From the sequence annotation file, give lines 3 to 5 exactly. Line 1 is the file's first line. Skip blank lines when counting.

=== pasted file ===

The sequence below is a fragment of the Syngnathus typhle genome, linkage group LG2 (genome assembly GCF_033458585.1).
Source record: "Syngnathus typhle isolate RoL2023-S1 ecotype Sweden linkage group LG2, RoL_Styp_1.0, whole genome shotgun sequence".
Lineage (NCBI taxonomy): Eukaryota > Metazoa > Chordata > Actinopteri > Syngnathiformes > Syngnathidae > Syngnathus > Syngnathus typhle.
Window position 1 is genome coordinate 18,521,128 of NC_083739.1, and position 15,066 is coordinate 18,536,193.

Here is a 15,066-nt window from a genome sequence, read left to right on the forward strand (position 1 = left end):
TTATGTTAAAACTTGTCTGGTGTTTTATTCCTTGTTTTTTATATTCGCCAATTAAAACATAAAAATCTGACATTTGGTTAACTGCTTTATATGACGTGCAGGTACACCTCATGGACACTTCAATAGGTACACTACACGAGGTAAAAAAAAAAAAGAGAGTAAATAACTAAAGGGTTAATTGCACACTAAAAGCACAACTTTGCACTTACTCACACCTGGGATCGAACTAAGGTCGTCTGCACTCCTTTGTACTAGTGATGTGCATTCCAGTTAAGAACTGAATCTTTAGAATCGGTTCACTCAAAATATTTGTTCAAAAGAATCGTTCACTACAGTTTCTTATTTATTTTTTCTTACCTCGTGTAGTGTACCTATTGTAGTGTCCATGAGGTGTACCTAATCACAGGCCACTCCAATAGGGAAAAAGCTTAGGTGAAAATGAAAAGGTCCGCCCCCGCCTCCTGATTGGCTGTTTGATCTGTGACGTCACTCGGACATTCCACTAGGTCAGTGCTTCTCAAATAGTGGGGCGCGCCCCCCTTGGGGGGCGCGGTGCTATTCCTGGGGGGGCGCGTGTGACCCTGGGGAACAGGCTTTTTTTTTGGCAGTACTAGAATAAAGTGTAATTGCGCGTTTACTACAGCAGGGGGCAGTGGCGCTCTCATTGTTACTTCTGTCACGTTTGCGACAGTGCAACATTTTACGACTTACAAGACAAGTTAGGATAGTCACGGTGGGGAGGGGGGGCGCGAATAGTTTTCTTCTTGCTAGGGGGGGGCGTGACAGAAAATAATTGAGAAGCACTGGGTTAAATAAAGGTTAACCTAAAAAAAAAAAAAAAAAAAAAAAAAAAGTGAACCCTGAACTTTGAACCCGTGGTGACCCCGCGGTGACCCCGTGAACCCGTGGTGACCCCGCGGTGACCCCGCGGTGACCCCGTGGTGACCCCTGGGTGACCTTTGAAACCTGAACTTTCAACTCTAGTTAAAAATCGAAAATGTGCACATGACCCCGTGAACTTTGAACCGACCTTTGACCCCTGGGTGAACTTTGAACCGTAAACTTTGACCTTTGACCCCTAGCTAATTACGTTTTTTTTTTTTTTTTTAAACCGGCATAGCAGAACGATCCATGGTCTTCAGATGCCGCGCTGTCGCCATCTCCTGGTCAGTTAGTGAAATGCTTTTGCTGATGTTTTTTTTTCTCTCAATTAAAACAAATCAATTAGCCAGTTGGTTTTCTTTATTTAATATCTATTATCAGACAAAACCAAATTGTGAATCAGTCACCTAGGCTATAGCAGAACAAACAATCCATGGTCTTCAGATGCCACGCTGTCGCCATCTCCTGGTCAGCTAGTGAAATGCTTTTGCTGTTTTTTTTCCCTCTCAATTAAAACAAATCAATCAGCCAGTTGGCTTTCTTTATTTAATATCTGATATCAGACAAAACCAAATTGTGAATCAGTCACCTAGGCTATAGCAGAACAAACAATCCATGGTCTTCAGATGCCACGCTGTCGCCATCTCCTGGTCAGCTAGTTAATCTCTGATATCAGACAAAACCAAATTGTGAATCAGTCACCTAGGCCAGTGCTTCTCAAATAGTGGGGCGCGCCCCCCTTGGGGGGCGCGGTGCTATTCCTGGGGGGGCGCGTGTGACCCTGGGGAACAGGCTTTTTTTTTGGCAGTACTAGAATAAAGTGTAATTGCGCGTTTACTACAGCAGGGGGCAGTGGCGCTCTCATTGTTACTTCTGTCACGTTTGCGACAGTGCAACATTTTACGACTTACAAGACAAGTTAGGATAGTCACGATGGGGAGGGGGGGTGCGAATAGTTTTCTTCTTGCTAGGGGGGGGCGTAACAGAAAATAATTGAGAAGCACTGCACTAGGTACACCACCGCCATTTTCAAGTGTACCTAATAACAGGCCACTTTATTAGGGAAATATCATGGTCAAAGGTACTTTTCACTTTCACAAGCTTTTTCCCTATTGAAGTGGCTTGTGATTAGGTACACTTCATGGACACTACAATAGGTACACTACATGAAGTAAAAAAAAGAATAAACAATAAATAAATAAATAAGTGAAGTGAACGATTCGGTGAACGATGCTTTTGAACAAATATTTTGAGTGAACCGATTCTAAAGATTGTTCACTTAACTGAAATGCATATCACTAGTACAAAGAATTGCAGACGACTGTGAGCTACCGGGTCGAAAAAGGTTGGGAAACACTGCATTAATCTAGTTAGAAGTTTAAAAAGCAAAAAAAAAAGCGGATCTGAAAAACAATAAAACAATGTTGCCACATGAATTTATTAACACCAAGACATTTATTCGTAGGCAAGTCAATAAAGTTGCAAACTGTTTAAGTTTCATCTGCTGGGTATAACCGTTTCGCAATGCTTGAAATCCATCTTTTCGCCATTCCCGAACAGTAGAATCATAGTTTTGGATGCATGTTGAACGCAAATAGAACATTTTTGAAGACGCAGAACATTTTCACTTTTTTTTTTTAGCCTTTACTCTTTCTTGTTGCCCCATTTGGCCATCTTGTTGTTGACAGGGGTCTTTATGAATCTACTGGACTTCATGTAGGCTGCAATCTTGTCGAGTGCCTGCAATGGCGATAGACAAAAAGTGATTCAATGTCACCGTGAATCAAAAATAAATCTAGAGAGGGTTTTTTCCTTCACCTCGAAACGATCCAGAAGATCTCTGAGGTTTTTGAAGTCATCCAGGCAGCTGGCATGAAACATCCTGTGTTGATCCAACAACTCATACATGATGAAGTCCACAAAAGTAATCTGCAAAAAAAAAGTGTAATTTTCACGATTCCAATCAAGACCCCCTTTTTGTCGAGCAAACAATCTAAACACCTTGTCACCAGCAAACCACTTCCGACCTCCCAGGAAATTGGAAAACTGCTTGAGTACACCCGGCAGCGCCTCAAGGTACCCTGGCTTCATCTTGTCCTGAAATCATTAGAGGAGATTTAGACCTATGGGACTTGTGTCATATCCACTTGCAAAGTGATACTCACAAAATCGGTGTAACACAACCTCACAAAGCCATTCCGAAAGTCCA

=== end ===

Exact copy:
Lineage (NCBI taxonomy): Eukaryota > Metazoa > Chordata > Actinopteri > Syngnathiformes > Syngnathidae > Syngnathus > Syngnathus typhle.
Window position 1 is genome coordinate 18,521,128 of NC_083739.1, and position 15,066 is coordinate 18,536,193.

Here is a 15,066-nt window from a genome sequence, read left to right on the forward strand (position 1 = left end):